2015 GSA Annual Meeting in Baltimore, Maryland, USA (1-4 November 2015)

Paper No. 106-1
Presentation Time: 9:00 AM-6:30 PM

BIOGEOCHEMICAL CHARACTERIZATION OF A GASOLINE-CONTAMINATED AQUIFER


MUĂ‘IZ, Yvette, San Antonio, TX 78209, PLENGE, Megan F., Geosciences Department, Trinity University, One Trinity Place, San Antonio, TX 78212 and SHIELS, R. David, Shiels Engineering, Inc., Kaufman, TX 75142, ymuniz@trinity.edu

Hydrocarbon-contaminated aquifers can be remediated by indigenous microbial communities, which use the carbon along with electron acceptors such as oxygen for energy and respiration. Oxygen quickly becomes depleted, forcing microorganisms to use less energetically favorable electron acceptors and creates reducing conditions. Metals such as ferric iron and arsenate are solids, or sorb to sediments under oxidizing conditions, but form soluble species under reducing conditions. Soluble ferrous iron and arsenite species then contaminate groundwater and move with hydrocarbon plumes. Arsenite solubility may be caused by direct reduction of As(V) by arsenate-respiring microorganisms, or through iron reduction, which releases arsenic species adsorbed onto iron oxides. This study investigates the cause of a localized increase in arsenic concentrations in a gasoline-contaminated groundwater in Irving, Texas.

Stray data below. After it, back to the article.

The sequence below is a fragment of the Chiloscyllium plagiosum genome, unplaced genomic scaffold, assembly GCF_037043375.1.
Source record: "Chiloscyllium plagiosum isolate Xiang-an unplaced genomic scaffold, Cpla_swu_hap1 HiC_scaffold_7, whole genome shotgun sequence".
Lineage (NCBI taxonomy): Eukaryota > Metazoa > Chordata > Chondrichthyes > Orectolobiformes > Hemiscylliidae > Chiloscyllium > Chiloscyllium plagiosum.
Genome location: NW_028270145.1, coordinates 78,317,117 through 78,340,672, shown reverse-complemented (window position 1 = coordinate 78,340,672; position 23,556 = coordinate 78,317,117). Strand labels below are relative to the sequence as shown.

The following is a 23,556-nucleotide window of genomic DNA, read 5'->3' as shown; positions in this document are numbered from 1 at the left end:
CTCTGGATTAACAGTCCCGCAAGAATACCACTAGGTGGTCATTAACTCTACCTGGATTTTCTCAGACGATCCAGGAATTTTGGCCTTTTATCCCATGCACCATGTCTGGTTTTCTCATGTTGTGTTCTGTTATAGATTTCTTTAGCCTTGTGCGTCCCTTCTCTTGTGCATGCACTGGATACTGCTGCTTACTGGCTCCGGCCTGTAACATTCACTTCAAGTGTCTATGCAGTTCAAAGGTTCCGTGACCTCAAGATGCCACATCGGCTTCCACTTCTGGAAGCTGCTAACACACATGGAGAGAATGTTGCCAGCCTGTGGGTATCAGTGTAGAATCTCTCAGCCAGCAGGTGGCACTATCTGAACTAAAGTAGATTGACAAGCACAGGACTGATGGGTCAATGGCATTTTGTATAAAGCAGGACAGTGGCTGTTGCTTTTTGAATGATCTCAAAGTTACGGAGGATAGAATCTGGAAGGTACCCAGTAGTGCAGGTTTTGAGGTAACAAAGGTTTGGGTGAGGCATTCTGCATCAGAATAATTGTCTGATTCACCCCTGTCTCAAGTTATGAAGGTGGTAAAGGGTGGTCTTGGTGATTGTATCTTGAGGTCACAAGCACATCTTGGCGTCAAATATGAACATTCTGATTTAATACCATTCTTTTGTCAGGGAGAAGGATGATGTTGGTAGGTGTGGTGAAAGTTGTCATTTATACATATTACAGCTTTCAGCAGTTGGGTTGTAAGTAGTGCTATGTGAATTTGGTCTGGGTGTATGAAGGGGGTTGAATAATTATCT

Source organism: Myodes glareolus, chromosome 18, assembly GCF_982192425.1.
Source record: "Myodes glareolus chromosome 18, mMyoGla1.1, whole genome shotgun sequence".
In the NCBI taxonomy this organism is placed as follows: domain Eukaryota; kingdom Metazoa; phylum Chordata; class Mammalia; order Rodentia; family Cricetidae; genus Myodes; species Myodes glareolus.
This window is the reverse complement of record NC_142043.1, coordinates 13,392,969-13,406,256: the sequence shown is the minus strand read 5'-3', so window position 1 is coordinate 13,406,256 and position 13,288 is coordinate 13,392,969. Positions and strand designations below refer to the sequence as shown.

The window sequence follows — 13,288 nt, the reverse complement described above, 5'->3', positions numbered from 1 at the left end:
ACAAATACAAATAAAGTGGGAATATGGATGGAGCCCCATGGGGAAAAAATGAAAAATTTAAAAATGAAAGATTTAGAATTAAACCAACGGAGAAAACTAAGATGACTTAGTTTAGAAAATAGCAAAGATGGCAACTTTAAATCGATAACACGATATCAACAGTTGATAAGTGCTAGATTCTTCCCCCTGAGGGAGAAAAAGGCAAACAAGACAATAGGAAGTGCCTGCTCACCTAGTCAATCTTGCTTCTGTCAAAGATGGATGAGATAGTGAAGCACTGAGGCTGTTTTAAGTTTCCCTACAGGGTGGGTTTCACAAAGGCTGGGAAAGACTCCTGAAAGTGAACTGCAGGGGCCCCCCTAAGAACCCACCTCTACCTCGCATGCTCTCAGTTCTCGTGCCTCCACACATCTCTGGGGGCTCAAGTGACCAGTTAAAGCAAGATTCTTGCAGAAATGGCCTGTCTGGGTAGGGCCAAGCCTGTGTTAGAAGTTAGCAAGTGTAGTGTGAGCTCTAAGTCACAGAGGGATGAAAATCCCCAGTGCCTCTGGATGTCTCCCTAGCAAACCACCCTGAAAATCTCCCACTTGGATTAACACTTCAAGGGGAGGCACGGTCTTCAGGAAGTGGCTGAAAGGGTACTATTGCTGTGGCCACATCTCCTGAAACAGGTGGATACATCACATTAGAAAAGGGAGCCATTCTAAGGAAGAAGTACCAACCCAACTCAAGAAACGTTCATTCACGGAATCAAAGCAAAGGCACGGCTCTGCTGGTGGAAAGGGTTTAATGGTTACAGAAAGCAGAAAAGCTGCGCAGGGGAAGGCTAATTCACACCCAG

Water and sediment samples were collected along the flow path of the contaminated aquifer. Unstable parameters and redox-sensitive species were tested in the field and groundwater and sediment samples taken at various, corresponding depths. PCR-DGGE was utilized to look for changes in community composition, and backscatter scanning electron (BSE) microscopy was used to look for patterns in colonization of sediments.

Groundwater chemistry shows reducing conditions are occurring at contaminated sites, causing iron reduction. PCR-DGGE data is pending. BSE microscopy showed microbial communities from gasoline-contaminated wells preferentially adsorbed to sediments with higher concentrations of iron and trace amounts of arsenic, suggesting that arsenic release could be related to active reduction of either iron or arsenic, or both. Future work will determine differences in community composition, including the presence or absence of arsenate-respiring microorganisms, in contaminated and uncontaminated sites.